Social and Public Responsibility, Universities
The notion of the university public and social responsibility (UP/SR) is generally presented, on the one hand, as inherent to the reflection on the roles of higher education institutions (HEIs) (Derrida 1992), or, on the other hand, as a recent trend, either influenced by the developments surrounding corporate social responsibility (Larrán Jorge et al. 2011), or as corresponding to the implications of the social dimension of higher education that were voiced by the London Communiqué in 2007 during the so-called Bologna process (http://www.ehea.info/article-details.aspx?ArticleId=43). The definition is, therefore, dependent on the positioning of the concept in a continuum that ranges from a conservative-managerialist to a transformative-critical pole. The former views UP/SR mainly from the perspective of organizational governance and institutional reputation (e.g., Jongbloed et al. 2008), with no particular attention to research and teaching; the latter advocates for a vision of UP/SR that permeates the whole mission of universities, thus implicating a wide range of HEIs’ activities including research, teaching, governance, and interaction with the glocal community – such as business, industry, and the social sectors – with an emphasis on environmental and social sustainability (e.g., Amorim et al. 2015; Vallaeys et al. 2009; Villa Sánchez 2014). We propose that the former pole is conservative as it allows HEIs to appear to change by leaving their core mission (teaching and research) untouched, while the latter rests on the assumption that UP/SR involves a deep transformation at all levels of the institutional endeavor.
Conceptual underpinnings of UP/SR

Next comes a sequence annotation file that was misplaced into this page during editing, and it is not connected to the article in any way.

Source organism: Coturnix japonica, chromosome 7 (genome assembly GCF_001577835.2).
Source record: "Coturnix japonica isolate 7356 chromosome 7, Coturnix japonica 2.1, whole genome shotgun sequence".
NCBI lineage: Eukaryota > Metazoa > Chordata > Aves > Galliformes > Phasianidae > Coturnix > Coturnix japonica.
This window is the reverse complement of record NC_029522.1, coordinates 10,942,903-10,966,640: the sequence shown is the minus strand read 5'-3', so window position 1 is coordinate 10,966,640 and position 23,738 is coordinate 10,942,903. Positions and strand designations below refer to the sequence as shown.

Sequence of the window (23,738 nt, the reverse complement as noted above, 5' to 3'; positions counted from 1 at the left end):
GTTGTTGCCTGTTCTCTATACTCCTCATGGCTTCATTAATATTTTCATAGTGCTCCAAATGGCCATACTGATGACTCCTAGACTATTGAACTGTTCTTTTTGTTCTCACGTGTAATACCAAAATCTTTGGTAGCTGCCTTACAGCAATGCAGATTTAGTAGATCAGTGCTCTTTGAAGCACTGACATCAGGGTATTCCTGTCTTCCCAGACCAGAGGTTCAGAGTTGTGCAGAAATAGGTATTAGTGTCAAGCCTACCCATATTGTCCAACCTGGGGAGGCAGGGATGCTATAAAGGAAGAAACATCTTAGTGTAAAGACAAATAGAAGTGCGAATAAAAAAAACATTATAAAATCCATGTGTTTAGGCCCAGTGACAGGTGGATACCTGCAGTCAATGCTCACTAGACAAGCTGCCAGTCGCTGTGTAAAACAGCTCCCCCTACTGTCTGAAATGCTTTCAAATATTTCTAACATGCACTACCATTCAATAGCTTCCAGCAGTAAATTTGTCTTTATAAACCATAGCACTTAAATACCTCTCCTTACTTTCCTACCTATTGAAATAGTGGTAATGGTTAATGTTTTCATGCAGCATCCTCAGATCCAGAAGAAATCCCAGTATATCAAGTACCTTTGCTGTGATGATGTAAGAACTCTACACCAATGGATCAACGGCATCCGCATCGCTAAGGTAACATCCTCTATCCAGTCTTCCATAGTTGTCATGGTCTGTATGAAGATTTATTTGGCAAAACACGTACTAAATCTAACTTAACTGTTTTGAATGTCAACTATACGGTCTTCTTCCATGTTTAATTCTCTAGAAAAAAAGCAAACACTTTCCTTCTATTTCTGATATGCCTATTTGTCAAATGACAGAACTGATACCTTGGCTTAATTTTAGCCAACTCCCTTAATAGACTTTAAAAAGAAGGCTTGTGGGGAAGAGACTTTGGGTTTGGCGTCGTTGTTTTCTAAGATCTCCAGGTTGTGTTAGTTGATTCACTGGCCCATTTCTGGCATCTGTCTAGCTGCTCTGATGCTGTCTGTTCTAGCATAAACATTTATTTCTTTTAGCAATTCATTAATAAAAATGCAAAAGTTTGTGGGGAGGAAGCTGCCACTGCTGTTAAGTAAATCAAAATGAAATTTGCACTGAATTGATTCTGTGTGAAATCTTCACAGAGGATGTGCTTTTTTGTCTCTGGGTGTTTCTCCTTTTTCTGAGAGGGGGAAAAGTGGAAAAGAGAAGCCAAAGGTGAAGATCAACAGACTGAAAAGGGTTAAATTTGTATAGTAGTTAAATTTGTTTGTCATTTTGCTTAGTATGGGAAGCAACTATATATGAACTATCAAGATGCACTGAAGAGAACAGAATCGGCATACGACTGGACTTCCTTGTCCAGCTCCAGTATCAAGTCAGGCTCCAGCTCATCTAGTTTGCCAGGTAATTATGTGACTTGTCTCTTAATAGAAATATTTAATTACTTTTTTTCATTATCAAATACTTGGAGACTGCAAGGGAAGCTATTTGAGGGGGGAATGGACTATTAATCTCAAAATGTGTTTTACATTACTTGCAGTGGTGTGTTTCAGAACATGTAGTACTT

The idea that the mission of universities inherently involves a public and social responsibility is particularly well translated by William Chase’s (1923) discussion on the role of the state university in the United States, as committed to the “service of the commonwealth (…) an essential part of the great common enterprise of citizenship which links together the people of its state” (p. 519). For Chase this implied inclusiveness, both from the point of view of students (in terms of social class, ability and gender) and disciplinary areas (that is, more academic together with more professional-oriented courses), but also an emphasis on “producing public-minded alumni” (p. 520) concerned with the well-being of their community. It should be noted that this is not an unproblematic notion, as demonstrated by the conflict, more than 100 years before, between the King of Prussia and Immanuel Kant regarding the faculty’s commitment to the development of young students and, at the same time, to the State (Derrida 1992). Derrida (1992) describes how the conflict led Kant to argue for the absolute autonomy of scholars in terms of the creation and evaluation of knowledge – thus instituting the idea of academic freedom – even if this can be regarded as only a delegated, and thus heteronomous, power. In a similar vein, Zgaga’s (2009) four major archetypes of the European university that correspond to goals related to career development (Napoleonic), promotion of knowledge and research (Humboldtian), personal development (Newmanian), and citizenship (Deweyan) also illustrate how the public and social responsibility of the university has been differently framed across time in ways that remain, until today, diverse but fully articulated constituents of the mission of higher education, as the 2007 London communiqué clearly demonstrates (http://www.ehea.info/article-details.aspx?ArticleId=43).